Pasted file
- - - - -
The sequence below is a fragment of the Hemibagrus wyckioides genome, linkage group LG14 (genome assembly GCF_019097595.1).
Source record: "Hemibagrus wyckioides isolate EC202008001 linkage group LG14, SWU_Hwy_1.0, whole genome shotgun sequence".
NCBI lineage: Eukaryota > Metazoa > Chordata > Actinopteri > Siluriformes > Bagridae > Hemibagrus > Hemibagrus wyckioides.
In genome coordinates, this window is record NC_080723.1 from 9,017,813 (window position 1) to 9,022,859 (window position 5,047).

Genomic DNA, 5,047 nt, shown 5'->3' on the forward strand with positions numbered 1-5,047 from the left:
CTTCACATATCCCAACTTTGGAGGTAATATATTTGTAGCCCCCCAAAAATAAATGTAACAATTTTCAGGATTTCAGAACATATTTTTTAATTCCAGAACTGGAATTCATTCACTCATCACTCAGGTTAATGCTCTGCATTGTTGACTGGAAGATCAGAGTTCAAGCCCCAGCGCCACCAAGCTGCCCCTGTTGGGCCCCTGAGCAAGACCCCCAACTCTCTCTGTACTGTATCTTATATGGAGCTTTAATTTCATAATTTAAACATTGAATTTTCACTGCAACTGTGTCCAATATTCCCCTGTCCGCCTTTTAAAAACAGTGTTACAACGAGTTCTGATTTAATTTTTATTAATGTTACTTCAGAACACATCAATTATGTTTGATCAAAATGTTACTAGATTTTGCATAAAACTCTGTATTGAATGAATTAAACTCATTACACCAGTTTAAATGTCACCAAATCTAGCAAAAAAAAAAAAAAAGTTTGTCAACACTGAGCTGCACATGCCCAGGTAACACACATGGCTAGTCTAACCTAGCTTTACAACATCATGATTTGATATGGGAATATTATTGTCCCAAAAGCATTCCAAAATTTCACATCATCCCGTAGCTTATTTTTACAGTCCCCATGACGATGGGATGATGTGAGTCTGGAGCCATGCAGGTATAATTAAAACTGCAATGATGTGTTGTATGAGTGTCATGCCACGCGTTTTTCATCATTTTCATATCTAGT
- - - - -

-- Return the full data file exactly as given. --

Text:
The sequence below is a fragment of the Hemibagrus wyckioides genome, linkage group LG14 (genome assembly GCF_019097595.1).
Source record: "Hemibagrus wyckioides isolate EC202008001 linkage group LG14, SWU_Hwy_1.0, whole genome shotgun sequence".
NCBI lineage: Eukaryota > Metazoa > Chordata > Actinopteri > Siluriformes > Bagridae > Hemibagrus > Hemibagrus wyckioides.
In genome coordinates, this window is record NC_080723.1 from 9,017,813 (window position 1) to 9,022,859 (window position 5,047).

Genomic DNA, 5,047 nt, shown 5'->3' on the forward strand with positions numbered 1-5,047 from the left:
CTTCACATATCCCAACTTTGGAGGTAATATATTTGTAGCCCCCCAAAAATAAATGTAACAATTTTCAGGATTTCAGAACATATTTTTTAATTCCAGAACTGGAATTCATTCACTCATCACTCAGGTTAATGCTCTGCATTGTTGACTGGAAGATCAGAGTTCAAGCCCCAGCGCCACCAAGCTGCCCCTGTTGGGCCCCTGAGCAAGACCCCCAACTCTCTCTGTACTGTATCTTATATGGAGCTTTAATTTCATAATTTAAACATTGAATTTTCACTGCAACTGTGTCCAATATTCCCCTGTCCGCCTTTTAAAAACAGTGTTACAACGAGTTCTGATTTAATTTTTATTAATGTTACTTCAGAACACATCAATTATGTTTGATCAAAATGTTACTAGATTTTGCATAAAACTCTGTATTGAATGAATTAAACTCATTACACCAGTTTAAATGTCACCAAATCTAGCAAAAAAAAAAAAAAAGTTTGTCAACACTGAGCTGCACATGCCCAGGTAACACACATGGCTAGTCTAACCTAGCTTTACAACATCATGATTTGATATGGGAATATTATTGTCCCAAAAGCATTCCAAAATTTCACATCATCCCGTAGCTTATTTTTACAGTCCCCATGACGATGGGATGATGTGAGTCTGGAGCCATGCAGGTATAATTAAAACTGCAATGATGTGTTGTATGAGTGTCATGCCACGCGTTTTTCATCATTTTCATATCTAGT